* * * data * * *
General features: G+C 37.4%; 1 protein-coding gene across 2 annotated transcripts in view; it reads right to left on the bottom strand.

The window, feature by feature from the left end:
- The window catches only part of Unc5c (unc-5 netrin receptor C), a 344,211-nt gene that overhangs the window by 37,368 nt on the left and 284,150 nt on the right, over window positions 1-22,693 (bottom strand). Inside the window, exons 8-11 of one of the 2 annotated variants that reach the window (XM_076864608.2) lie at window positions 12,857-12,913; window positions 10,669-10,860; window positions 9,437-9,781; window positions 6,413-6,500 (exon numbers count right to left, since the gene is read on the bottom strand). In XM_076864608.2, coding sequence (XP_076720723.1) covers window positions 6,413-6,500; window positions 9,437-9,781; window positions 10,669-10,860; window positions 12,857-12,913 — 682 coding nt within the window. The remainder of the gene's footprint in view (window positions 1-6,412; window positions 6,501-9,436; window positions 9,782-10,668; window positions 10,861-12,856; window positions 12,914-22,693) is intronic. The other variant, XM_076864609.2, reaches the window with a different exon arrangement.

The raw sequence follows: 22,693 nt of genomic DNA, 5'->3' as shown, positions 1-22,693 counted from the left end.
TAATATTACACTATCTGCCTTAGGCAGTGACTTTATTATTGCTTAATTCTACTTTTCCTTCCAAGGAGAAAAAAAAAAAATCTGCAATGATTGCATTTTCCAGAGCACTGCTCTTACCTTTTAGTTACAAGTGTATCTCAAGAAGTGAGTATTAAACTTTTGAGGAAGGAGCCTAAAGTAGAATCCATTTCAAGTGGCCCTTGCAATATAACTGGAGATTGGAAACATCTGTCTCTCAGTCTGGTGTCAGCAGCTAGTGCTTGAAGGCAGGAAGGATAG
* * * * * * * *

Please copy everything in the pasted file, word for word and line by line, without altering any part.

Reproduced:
General features: G+C 37.4%; 1 protein-coding gene across 2 annotated transcripts in view; it reads right to left on the bottom strand.

The window, feature by feature from the left end:
- The window catches only part of Unc5c (unc-5 netrin receptor C), a 344,211-nt gene that overhangs the window by 37,368 nt on the left and 284,150 nt on the right, over window positions 1-22,693 (bottom strand). Inside the window, exons 8-11 of one of the 2 annotated variants that reach the window (XM_076864608.2) lie at window positions 12,857-12,913; window positions 10,669-10,860; window positions 9,437-9,781; window positions 6,413-6,500 (exon numbers count right to left, since the gene is read on the bottom strand). In XM_076864608.2, coding sequence (XP_076720723.1) covers window positions 6,413-6,500; window positions 9,437-9,781; window positions 10,669-10,860; window positions 12,857-12,913 — 682 coding nt within the window. The remainder of the gene's footprint in view (window positions 1-6,412; window positions 6,501-9,436; window positions 9,782-10,668; window positions 10,861-12,856; window positions 12,914-22,693) is intronic. The other variant, XM_076864609.2, reaches the window with a different exon arrangement.

The raw sequence follows: 22,693 nt of genomic DNA, 5'->3' as shown, positions 1-22,693 counted from the left end.
TAATATTACACTATCTGCCTTAGGCAGTGACTTTATTATTGCTTAATTCTACTTTTCCTTCCAAGGAGAAAAAAAAAAAATCTGCAATGATTGCATTTTCCAGAGCACTGCTCTTACCTTTTAGTTACAAGTGTATCTCAAGAAGTGAGTATTAAACTTTTGAGGAAGGAGCCTAAAGTAGAATCCATTTCAAGTGGCCCTTGCAATATAACTGGAGATTGGAAACATCTGTCTCTCAGTCTGGTGTCAGCAGCTAGTGCTTGAAGGCAGGAAGGATAG